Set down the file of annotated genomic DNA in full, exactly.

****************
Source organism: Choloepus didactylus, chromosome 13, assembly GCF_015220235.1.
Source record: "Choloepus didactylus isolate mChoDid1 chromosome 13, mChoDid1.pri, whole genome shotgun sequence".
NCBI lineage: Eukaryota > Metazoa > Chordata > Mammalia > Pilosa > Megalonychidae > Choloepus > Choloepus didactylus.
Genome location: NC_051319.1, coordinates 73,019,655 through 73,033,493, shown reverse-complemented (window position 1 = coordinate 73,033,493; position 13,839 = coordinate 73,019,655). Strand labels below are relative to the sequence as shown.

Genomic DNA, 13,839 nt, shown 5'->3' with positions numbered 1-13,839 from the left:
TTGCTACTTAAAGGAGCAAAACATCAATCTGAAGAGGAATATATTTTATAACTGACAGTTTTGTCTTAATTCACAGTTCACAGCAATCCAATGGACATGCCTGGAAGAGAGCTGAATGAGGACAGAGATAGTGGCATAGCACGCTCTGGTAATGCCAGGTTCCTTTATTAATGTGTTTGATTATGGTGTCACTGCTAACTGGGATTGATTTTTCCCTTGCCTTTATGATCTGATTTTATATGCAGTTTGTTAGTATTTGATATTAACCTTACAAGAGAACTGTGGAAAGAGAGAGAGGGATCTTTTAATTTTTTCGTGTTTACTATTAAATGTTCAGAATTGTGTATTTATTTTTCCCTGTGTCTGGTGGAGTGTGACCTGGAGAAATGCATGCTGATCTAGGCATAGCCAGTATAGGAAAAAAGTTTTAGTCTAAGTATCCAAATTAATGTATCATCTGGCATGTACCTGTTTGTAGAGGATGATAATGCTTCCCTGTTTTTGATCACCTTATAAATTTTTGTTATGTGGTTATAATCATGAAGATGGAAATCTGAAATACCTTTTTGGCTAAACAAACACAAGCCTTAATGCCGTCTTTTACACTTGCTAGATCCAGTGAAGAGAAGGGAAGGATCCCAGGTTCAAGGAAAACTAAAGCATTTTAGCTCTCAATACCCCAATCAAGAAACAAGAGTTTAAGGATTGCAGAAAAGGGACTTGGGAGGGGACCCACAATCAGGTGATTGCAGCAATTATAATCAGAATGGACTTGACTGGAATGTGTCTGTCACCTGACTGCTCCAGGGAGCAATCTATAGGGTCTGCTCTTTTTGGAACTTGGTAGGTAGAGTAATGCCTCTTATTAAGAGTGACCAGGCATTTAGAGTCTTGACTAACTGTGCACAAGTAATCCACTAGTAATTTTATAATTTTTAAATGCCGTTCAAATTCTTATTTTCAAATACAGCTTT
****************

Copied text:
Source organism: Choloepus didactylus, chromosome 13, assembly GCF_015220235.1.
Source record: "Choloepus didactylus isolate mChoDid1 chromosome 13, mChoDid1.pri, whole genome shotgun sequence".
NCBI lineage: Eukaryota > Metazoa > Chordata > Mammalia > Pilosa > Megalonychidae > Choloepus > Choloepus didactylus.
Genome location: NC_051319.1, coordinates 73,019,655 through 73,033,493, shown reverse-complemented (window position 1 = coordinate 73,033,493; position 13,839 = coordinate 73,019,655). Strand labels below are relative to the sequence as shown.

Genomic DNA, 13,839 nt, shown 5'->3' with positions numbered 1-13,839 from the left:
TTGCTACTTAAAGGAGCAAAACATCAATCTGAAGAGGAATATATTTTATAACTGACAGTTTTGTCTTAATTCACAGTTCACAGCAATCCAATGGACATGCCTGGAAGAGAGCTGAATGAGGACAGAGATAGTGGCATAGCACGCTCTGGTAATGCCAGGTTCCTTTATTAATGTGTTTGATTATGGTGTCACTGCTAACTGGGATTGATTTTTCCCTTGCCTTTATGATCTGATTTTATATGCAGTTTGTTAGTATTTGATATTAACCTTACAAGAGAACTGTGGAAAGAGAGAGAGGGATCTTTTAATTTTTTCGTGTTTACTATTAAATGTTCAGAATTGTGTATTTATTTTTCCCTGTGTCTGGTGGAGTGTGACCTGGAGAAATGCATGCTGATCTAGGCATAGCCAGTATAGGAAAAAAGTTTTAGTCTAAGTATCCAAATTAATGTATCATCTGGCATGTACCTGTTTGTAGAGGATGATAATGCTTCCCTGTTTTTGATCACCTTATAAATTTTTGTTATGTGGTTATAATCATGAAGATGGAAATCTGAAATACCTTTTTGGCTAAACAAACACAAGCCTTAATGCCGTCTTTTACACTTGCTAGATCCAGTGAAGAGAAGGGAAGGATCCCAGGTTCAAGGAAAACTAAAGCATTTTAGCTCTCAATACCCCAATCAAGAAACAAGAGTTTAAGGATTGCAGAAAAGGGACTTGGGAGGGGACCCACAATCAGGTGATTGCAGCAATTATAATCAGAATGGACTTGACTGGAATGTGTCTGTCACCTGACTGCTCCAGGGAGCAATCTATAGGGTCTGCTCTTTTTGGAACTTGGTAGGTAGAGTAATGCCTCTTATTAAGAGTGACCAGGCATTTAGAGTCTTGACTAACTGTGCACAAGTAATCCACTAGTAATTTTATAATTTTTAAATGCCGTTCAAATTCTTATTTTCAAATACAGCTTT